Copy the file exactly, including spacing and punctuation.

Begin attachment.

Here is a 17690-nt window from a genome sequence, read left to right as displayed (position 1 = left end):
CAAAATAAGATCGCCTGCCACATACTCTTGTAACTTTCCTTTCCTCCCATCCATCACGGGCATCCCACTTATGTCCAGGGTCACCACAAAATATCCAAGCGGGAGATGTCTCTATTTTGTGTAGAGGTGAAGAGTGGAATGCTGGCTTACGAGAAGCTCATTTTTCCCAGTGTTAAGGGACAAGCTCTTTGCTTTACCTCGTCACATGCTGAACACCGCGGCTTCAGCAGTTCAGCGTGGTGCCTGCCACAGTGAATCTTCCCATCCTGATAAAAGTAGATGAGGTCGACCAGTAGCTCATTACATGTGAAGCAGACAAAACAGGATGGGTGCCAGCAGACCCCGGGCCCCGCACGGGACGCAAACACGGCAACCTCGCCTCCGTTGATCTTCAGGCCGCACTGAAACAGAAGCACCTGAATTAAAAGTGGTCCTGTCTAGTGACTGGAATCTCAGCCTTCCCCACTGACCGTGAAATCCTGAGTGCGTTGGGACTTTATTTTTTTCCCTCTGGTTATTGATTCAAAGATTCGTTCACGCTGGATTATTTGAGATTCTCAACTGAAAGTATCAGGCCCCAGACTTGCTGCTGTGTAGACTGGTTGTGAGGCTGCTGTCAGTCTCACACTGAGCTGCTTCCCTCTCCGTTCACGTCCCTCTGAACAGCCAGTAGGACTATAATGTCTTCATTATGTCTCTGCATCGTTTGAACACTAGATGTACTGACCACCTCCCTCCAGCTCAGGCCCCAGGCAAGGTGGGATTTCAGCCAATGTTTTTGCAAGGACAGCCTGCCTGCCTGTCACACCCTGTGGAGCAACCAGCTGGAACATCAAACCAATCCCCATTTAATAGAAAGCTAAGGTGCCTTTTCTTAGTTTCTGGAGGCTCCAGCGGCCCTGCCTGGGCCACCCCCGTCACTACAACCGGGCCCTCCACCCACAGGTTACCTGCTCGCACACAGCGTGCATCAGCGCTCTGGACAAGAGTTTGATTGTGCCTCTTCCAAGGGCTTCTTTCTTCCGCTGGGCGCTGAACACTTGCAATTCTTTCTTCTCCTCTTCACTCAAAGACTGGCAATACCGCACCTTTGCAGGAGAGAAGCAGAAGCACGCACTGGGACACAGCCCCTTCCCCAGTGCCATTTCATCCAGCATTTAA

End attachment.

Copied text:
Here is a 17690-nt window from a genome sequence, read left to right as displayed (position 1 = left end):
CAAAATAAGATCGCCTGCCACATACTCTTGTAACTTTCCTTTCCTCCCATCCATCACGGGCATCCCACTTATGTCCAGGGTCACCACAAAATATCCAAGCGGGAGATGTCTCTATTTTGTGTAGAGGTGAAGAGTGGAATGCTGGCTTACGAGAAGCTCATTTTTCCCAGTGTTAAGGGACAAGCTCTTTGCTTTACCTCGTCACATGCTGAACACCGCGGCTTCAGCAGTTCAGCGTGGTGCCTGCCACAGTGAATCTTCCCATCCTGATAAAAGTAGATGAGGTCGACCAGTAGCTCATTACATGTGAAGCAGACAAAACAGGATGGGTGCCAGCAGACCCCGGGCCCCGCACGGGACGCAAACACGGCAACCTCGCCTCCGTTGATCTTCAGGCCGCACTGAAACAGAAGCACCTGAATTAAAAGTGGTCCTGTCTAGTGACTGGAATCTCAGCCTTCCCCACTGACCGTGAAATCCTGAGTGCGTTGGGACTTTATTTTTTTCCCTCTGGTTATTGATTCAAAGATTCGTTCACGCTGGATTATTTGAGATTCTCAACTGAAAGTATCAGGCCCCAGACTTGCTGCTGTGTAGACTGGTTGTGAGGCTGCTGTCAGTCTCACACTGAGCTGCTTCCCTCTCCGTTCACGTCCCTCTGAACAGCCAGTAGGACTATAATGTCTTCATTATGTCTCTGCATCGTTTGAACACTAGATGTACTGACCACCTCCCTCCAGCTCAGGCCCCAGGCAAGGTGGGATTTCAGCCAATGTTTTTGCAAGGACAGCCTGCCTGCCTGTCACACCCTGTGGAGCAACCAGCTGGAACATCAAACCAATCCCCATTTAATAGAAAGCTAAGGTGCCTTTTCTTAGTTTCTGGAGGCTCCAGCGGCCCTGCCTGGGCCACCCCCGTCACTACAACCGGGCCCTCCACCCACAGGTTACCTGCTCGCACACAGCGTGCATCAGCGCTCTGGACAAGAGTTTGATTGTGCCTCTTCCAAGGGCTTCTTTCTTCCGCTGGGCGCTGAACACTTGCAATTCTTTCTTCTCCTCTTCACTCAAAGACTGGCAATACCGCACCTTTGCAGGAGAGAAGCAGAAGCACGCACTGGGACACAGCCCCTTCCCCAGTGCCATTTCATCCAGCATTTAA